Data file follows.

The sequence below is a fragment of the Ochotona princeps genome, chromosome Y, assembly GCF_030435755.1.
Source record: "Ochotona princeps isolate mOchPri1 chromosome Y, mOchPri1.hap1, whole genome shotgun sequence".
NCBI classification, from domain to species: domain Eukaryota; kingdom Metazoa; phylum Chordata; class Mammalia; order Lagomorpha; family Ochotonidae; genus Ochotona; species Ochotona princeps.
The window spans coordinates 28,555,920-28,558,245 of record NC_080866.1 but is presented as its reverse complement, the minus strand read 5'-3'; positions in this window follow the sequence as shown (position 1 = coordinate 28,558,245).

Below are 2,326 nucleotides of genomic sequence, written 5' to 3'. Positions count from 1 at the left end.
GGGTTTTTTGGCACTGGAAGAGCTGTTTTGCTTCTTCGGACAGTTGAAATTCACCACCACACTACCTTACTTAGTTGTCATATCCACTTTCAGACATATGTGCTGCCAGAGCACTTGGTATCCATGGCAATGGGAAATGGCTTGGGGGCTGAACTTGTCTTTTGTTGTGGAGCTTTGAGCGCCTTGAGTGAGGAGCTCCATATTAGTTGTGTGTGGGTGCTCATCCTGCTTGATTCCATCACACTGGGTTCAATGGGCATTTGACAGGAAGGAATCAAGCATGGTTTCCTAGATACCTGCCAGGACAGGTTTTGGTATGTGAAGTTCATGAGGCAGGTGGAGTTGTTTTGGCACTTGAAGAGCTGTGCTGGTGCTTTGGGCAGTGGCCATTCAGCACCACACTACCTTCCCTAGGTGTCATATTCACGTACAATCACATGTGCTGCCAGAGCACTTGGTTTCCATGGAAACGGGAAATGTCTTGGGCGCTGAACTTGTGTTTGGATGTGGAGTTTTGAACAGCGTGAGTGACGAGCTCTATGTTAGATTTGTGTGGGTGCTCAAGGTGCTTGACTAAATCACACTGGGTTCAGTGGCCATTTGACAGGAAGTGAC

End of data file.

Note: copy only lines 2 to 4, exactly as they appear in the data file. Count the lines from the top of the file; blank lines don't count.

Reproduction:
Source record: "Ochotona princeps isolate mOchPri1 chromosome Y, mOchPri1.hap1, whole genome shotgun sequence".
NCBI classification, from domain to species: domain Eukaryota; kingdom Metazoa; phylum Chordata; class Mammalia; order Lagomorpha; family Ochotonidae; genus Ochotona; species Ochotona princeps.
The window spans coordinates 28,555,920-28,558,245 of record NC_080866.1 but is presented as its reverse complement, the minus strand read 5'-3'; positions in this window follow the sequence as shown (position 1 = coordinate 28,558,245).